Minnesota residents like you create estate plans to manage your assets after your passing. Estate plans do not last indefinitely, though. Over time, you may come across different scenarios that could lead to you updating your plan. Today we will look at some of these situations. 

Updating your estate plan is a natural part of the planning process. In fact, Forbes goes a step farther, saying old estate plans can harm your wealth. To avoid your estate plan becoming obsolete, you must stay on top of local and national law. Pay close attention to tax laws and other litigation relevant to estate plans. You will also want to check local laws if you ever move to a new state or country. The laws dictating estate plans there may be different. 

Next, keep an eye on changes in your life. Big life changes often lead to estate plan updates as you decide who to add and remove to your plan. Some examples can include:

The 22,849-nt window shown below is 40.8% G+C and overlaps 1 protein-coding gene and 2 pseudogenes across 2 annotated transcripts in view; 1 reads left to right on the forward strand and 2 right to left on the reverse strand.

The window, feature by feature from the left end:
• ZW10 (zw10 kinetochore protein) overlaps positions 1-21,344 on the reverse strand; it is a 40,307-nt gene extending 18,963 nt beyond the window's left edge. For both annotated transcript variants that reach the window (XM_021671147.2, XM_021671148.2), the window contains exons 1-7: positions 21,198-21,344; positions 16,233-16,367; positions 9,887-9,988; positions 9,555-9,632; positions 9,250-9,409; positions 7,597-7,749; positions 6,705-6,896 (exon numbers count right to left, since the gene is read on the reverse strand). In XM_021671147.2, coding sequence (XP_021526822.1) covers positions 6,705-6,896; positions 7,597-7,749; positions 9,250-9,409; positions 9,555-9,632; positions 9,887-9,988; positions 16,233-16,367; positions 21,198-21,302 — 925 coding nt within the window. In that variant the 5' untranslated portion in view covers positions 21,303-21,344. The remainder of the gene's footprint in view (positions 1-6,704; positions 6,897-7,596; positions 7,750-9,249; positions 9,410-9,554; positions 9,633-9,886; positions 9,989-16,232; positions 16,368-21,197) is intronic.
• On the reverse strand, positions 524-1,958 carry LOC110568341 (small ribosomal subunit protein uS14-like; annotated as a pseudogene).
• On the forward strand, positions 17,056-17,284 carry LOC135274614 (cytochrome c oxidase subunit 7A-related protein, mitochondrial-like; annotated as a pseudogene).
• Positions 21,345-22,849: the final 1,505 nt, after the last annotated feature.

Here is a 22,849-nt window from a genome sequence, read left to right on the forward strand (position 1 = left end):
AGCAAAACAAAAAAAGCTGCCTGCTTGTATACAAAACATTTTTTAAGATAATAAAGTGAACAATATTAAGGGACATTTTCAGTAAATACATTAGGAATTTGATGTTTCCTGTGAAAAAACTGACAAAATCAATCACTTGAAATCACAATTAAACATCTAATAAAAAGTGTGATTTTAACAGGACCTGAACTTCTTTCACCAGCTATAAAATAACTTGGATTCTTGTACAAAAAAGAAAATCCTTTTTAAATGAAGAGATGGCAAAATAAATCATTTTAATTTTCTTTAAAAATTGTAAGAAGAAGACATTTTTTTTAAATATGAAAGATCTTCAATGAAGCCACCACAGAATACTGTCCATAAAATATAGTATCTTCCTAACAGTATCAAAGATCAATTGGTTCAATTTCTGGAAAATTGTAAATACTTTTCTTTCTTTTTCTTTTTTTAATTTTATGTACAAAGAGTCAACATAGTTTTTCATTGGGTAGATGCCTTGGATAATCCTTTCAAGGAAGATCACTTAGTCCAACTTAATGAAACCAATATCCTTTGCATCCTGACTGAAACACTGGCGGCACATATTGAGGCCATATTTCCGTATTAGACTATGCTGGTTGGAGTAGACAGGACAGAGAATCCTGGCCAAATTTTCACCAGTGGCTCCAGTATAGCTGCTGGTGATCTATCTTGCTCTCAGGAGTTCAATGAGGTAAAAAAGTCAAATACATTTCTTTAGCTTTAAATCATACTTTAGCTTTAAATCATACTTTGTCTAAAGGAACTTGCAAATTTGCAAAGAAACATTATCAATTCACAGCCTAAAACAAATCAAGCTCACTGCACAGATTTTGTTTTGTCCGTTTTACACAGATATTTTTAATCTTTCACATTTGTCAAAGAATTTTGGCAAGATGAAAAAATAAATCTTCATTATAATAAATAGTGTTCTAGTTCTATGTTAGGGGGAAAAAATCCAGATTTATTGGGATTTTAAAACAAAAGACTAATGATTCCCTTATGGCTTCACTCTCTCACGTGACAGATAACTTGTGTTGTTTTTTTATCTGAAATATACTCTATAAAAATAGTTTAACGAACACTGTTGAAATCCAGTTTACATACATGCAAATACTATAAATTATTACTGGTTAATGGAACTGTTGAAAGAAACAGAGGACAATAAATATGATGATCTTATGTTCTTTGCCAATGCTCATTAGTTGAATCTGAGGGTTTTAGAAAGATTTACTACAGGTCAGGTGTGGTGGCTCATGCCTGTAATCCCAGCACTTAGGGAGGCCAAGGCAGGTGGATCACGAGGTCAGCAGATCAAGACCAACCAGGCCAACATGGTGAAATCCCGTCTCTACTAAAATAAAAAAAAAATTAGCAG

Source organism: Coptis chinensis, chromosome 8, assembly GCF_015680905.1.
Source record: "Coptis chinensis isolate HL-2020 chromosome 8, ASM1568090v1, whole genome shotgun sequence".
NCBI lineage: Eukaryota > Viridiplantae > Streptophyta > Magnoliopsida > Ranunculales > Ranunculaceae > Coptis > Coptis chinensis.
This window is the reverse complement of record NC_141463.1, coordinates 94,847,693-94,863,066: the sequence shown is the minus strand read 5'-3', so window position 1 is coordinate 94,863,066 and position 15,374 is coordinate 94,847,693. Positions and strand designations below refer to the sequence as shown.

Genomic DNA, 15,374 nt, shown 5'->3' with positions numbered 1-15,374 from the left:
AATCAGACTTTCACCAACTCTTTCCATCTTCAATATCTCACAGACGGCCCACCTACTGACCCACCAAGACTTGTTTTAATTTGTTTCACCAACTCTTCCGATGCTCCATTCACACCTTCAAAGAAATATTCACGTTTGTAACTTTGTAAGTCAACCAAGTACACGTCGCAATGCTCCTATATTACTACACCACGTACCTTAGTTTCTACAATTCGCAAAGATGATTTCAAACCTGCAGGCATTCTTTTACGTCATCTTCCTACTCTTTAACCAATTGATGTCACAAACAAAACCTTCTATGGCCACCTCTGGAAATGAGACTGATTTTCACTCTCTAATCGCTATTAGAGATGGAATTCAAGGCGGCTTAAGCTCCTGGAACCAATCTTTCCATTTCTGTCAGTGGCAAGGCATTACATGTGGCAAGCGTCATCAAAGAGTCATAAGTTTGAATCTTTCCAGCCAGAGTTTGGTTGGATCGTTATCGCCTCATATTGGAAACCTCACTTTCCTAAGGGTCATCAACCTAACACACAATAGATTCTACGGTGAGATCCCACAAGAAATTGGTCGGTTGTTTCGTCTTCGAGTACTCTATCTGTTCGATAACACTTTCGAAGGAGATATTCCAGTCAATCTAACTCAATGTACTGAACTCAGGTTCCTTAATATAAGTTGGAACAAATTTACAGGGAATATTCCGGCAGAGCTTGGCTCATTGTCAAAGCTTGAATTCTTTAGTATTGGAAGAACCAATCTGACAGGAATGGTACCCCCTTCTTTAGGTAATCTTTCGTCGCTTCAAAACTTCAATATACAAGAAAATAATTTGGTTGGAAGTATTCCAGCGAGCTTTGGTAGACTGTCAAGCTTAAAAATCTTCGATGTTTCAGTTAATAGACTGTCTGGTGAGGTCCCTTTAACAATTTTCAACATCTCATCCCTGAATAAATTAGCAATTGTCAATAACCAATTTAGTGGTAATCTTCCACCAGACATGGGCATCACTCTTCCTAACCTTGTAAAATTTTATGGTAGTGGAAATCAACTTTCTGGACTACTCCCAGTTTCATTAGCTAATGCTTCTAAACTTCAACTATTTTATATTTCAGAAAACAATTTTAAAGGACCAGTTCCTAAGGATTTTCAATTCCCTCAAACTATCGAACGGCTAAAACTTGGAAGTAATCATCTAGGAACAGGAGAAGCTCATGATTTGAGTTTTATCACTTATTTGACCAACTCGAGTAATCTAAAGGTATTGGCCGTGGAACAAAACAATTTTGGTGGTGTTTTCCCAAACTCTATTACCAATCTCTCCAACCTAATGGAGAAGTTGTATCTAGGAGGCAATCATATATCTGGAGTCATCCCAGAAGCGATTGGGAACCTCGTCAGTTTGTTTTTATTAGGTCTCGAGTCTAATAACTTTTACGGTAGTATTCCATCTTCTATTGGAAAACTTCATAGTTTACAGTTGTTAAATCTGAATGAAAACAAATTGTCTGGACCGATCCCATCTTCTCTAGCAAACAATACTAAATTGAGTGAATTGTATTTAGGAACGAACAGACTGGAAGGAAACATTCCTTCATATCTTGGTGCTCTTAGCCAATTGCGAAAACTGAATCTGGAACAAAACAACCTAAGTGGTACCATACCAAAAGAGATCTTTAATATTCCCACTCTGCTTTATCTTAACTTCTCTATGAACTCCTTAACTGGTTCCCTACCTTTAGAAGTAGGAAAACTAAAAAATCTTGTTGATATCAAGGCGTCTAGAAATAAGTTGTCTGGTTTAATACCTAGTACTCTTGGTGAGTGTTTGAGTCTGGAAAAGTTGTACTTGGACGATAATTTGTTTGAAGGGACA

• Divorce 
  • Marriage or remarriage 
  • The introduction of a new dependent into the family 
  • The birth of a newborn 

If you discover that a dependent has a learning disability, this may also be a reason to update your plan. You will likely want to include a trust for them. With this, you ensure that you can manage their share of your assets even after your passing. 

Finally, financial changes may dictate that you update your plan. If you gain or lose significant amounts of money, you will want your plan to reflect this. These are three of the biggest reasons to consider updating your estate plan.